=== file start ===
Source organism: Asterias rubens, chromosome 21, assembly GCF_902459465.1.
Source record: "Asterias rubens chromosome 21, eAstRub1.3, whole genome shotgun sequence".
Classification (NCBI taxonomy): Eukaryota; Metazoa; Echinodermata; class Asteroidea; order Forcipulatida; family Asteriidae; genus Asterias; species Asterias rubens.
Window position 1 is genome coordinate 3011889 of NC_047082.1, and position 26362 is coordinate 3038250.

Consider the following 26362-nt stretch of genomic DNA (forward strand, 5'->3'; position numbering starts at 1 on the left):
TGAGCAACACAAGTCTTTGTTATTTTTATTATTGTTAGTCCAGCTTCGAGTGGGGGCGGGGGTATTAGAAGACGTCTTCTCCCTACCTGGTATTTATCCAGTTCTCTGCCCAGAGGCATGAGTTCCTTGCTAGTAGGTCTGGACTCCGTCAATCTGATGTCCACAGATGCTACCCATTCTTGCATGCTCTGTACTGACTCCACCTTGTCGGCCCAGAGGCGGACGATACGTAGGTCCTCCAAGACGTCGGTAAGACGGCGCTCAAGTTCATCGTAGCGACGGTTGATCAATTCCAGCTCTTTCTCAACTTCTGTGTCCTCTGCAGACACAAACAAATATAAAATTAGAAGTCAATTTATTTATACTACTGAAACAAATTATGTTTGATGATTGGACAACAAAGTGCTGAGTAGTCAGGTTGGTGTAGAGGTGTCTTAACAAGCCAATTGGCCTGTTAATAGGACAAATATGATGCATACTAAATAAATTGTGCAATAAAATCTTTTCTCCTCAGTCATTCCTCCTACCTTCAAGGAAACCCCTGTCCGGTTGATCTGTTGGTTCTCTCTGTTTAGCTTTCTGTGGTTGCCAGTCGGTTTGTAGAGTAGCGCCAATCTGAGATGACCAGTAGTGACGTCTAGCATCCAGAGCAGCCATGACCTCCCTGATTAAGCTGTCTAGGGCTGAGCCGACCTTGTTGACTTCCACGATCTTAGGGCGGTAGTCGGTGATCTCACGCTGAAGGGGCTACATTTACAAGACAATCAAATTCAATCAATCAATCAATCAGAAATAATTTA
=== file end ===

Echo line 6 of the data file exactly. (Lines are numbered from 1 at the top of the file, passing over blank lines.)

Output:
TGAGCAACACAAGTCTTTGTTATTTTTATTATTGTTAGTCCAGCTTCGAGTGGGGGCGGGGGTATTAGAAGACGTCTTCTCCCTACCTGGTATTTATCCAGTTCTCTGCCCAGAGGCATGAGTTCCTTGCTAGTAGGTCTGGACTCCGTCAATCTGATGTCCACAGATGCTACCCATTCTTGCATGCTCTGTACTGACTCCACCTTGTCGGCCCAGAGGCGGACGATACGTAGGTCCTCCAAGACGTCGGTAAGACGGCGCTCAAGTTCATCGTAGCGACGGTTGATCAATTCCAGCTCTTTCTCAACTTCTGTGTCCTCTGCAGACACAAACAAATATAAAATTAGAAGTCAATTTATTTATACTACTGAAACAAATTATGTTTGATGATTGGACAACAAAGTGCTGAGTAGTCAGGTTGGTGTAGAGGTGTCTTAACAAGCCAATTGGCCTGTTAATAGGACAAATATGATGCATACTAAATAAATTGTGCAATAAAATCTTTTCTCCTCAGTCATTCCTCCTACCTTCAAGGAAACCCCTGTCCGGTTGATCTGTTGGTTCTCTCTGTTTAGCTTTCTGTGGTTGCCAGTCGGTTTGTAGAGTAGCGCCAATCTGAGATGACCAGTAGTGACGTCTAGCATCCAGAGCAGCCATGACCTCCCTGATTAAGCTGTCTAGGGCTGAGCCGACCTTGTTGACTTCCACGATCTTAGGGCGGTAGTCGGTGATCTCACGCTGAAGGGGCTACATTTACAAGACAATCAAATTCAATCAATCAATCAATCAGAAATAATTTA